Wednesday, November 16, 2011

American Censorship Day

If you've been on the Internet at all today, you might have seen something about American Censorship Day.  I first noticed it on Reddit,  and I didn't know what it was about, but as I spent more time wandering through the web, there were about fourteen petitions floating around, begging for signatures.  Honestly, it seemed pretty straightforward to me - the government and entertainment industry are looking for greater controls over the internet, the ability to shut down certain sites, should there be posts of copyrighted materials.  On the surface, I can see both sides to this - Copyrights are protected for a reason: the artists and business people who create films, music, art, etc, work hard and should reap the rewards of their crafts, to the largest extent possible.  On the other hand, letting the government, or a movie studio (for example) have the right to shut down, fine or punish an entire website for the postings of one user?  Seems like an extreme overreaction. 

I saw this video, and it made a lot of valid points I hadn't considered, regarding the economic ramifications of the bill(s):

PROTECT IP Act Breaks The Internet from Fight for the Future on Vimeo.

For myself, even though I respect that copyrights are important, my position (if I've understood what I've read and seen today correctly), is that this is a bill that should not pass.  This bill is way too strict (in terms of penalties), open-ended (in terms of who has the power, and what powers they would have), and doesn't really address all of the (or, honestly, any of the) concerns  I, as an internet user, have about systemic censorship.  So I signed a couple of petitions, and I'm going to see what I can do about calling my Congressmen tomorrow.  Because, even though I haven't heard of it before, this is something that's frightening to me: Giving corporations (even entertainment industry corporations) more power than they already have?  Not a fan.  Punishing all users as if they are monolithic entity?  Not a fan.  Limitless ability to ban websites with very little (or any, as far as I could see) oversight?  Not a fan.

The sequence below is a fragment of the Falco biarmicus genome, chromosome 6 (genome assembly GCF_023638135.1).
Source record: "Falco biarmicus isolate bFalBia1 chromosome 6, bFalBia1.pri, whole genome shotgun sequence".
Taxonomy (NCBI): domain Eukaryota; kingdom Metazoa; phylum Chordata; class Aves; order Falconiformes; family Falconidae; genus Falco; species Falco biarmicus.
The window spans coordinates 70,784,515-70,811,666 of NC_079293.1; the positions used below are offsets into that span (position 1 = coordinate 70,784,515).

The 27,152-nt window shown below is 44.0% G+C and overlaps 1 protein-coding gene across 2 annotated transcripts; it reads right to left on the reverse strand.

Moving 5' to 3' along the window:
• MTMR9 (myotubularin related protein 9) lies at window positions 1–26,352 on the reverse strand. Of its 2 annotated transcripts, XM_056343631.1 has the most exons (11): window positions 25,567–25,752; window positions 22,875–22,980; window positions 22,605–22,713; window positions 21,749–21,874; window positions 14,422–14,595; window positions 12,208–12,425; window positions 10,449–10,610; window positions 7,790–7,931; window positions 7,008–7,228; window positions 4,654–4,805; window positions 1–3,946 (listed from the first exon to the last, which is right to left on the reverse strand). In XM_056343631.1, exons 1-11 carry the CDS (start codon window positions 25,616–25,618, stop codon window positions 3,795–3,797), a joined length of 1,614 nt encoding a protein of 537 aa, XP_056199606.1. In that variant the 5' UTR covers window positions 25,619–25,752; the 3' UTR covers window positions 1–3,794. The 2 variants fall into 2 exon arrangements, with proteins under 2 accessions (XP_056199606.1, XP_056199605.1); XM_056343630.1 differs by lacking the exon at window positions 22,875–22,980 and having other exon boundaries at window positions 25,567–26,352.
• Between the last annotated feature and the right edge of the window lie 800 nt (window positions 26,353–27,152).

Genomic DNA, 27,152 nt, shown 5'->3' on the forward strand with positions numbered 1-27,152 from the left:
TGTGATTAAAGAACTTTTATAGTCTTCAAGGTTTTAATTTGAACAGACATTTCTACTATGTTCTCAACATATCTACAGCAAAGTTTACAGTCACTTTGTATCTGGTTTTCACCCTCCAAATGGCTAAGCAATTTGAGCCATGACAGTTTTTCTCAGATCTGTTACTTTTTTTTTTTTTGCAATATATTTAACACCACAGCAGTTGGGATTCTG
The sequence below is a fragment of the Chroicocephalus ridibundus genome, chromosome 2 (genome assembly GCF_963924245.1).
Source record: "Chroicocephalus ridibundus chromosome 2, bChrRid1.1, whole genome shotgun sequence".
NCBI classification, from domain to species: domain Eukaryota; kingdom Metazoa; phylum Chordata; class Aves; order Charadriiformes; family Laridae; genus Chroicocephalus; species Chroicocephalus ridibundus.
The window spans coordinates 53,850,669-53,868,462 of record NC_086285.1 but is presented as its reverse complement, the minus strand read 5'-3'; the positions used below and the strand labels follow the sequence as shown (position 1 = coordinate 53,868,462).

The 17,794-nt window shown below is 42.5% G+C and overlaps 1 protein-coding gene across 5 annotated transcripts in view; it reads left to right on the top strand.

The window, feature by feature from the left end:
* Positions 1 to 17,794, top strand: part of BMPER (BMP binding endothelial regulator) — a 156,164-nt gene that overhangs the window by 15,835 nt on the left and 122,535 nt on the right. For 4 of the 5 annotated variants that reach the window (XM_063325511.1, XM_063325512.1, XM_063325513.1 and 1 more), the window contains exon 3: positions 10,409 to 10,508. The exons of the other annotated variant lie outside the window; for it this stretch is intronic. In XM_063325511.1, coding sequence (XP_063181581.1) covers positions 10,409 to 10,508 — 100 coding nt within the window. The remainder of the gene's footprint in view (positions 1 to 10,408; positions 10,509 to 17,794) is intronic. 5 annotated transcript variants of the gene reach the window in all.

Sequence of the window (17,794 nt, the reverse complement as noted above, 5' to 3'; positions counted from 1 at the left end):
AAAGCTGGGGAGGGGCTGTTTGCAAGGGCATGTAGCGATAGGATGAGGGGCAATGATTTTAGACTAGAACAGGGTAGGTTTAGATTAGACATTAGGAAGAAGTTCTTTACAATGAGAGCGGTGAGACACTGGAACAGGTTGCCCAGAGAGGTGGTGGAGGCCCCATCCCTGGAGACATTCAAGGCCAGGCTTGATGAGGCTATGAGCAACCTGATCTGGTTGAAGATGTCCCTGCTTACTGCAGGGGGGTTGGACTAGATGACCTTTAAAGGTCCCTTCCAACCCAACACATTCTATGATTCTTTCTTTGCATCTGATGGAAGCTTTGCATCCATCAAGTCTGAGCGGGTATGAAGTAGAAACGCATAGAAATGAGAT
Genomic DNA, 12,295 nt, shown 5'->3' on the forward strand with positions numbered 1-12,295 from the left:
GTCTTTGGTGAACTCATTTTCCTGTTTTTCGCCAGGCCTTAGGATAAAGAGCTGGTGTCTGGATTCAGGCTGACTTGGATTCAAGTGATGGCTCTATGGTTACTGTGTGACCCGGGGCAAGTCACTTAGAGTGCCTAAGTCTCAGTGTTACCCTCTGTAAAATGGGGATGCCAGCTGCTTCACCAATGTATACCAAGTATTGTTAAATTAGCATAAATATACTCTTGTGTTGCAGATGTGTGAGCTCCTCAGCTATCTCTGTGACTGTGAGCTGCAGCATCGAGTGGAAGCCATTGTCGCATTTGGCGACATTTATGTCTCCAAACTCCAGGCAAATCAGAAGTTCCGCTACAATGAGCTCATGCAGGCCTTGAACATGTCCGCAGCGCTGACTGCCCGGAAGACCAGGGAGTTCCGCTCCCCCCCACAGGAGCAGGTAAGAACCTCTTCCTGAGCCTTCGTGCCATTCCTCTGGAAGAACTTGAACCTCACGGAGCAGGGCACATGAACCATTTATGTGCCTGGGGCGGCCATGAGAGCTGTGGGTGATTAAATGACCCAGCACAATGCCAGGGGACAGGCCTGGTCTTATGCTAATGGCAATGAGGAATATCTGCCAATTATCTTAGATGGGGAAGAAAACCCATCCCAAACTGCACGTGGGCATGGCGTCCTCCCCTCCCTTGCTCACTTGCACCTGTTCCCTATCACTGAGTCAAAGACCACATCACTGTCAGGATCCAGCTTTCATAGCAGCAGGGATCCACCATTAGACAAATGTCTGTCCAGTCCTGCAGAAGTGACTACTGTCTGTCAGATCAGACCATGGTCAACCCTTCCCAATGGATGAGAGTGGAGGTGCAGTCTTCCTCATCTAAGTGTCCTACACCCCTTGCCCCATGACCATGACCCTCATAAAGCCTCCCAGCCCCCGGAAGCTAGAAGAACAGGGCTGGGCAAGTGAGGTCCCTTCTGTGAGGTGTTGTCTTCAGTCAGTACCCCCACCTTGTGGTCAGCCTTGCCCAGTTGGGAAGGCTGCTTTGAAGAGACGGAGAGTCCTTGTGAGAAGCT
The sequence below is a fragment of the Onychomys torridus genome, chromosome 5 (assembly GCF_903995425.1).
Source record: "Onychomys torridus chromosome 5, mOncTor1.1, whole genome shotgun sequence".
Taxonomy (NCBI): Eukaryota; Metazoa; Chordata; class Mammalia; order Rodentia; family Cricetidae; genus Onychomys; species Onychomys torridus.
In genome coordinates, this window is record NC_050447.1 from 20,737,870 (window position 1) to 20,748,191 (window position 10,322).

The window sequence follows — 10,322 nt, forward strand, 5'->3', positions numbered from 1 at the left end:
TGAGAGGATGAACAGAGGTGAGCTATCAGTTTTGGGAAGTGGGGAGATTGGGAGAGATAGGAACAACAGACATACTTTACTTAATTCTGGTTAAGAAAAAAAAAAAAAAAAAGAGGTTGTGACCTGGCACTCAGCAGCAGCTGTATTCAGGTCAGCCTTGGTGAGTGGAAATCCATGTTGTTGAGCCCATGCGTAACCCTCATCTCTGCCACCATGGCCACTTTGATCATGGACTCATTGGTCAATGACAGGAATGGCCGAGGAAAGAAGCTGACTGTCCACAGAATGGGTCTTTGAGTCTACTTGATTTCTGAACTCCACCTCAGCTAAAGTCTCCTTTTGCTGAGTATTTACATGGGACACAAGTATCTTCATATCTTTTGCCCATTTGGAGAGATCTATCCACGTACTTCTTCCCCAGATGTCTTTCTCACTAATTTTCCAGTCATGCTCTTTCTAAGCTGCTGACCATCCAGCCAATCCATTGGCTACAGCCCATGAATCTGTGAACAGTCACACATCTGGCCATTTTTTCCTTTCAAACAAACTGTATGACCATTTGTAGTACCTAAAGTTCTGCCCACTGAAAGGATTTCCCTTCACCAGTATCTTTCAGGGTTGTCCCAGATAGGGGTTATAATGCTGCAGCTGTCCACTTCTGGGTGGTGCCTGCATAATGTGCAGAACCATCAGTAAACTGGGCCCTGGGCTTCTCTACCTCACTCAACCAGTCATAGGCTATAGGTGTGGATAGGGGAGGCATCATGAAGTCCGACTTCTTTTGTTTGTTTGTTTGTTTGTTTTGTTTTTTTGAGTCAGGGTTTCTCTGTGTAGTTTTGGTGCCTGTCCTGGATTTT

Censorship in America is so 18th century (if only); Let's keep it that way.

The text of the bill is here;  the Reddit thread I first heard about this from, and which shows that the websites of the bill's own co-sponsor would be in violation of the bill, should it pass, as well as a ton more information, including how to best contact your Congressperson, is here.  

Also, PS? The idea that the Washington Post says that Tea Party advocates are against these bills gave me more than a moment's pause.  I will freely admit that I do not want to be on the same side of just about anything as the Tea Party, since they are generally... the polar opposite of my every instinct.  So I took a little longer to research, after I read that, just in case I was missing something.  But no: They're worried about "business strangling power" that the government might have, if the bill is passed, so I guess, even though we have different reasonings behind it, there's a first time for everything.

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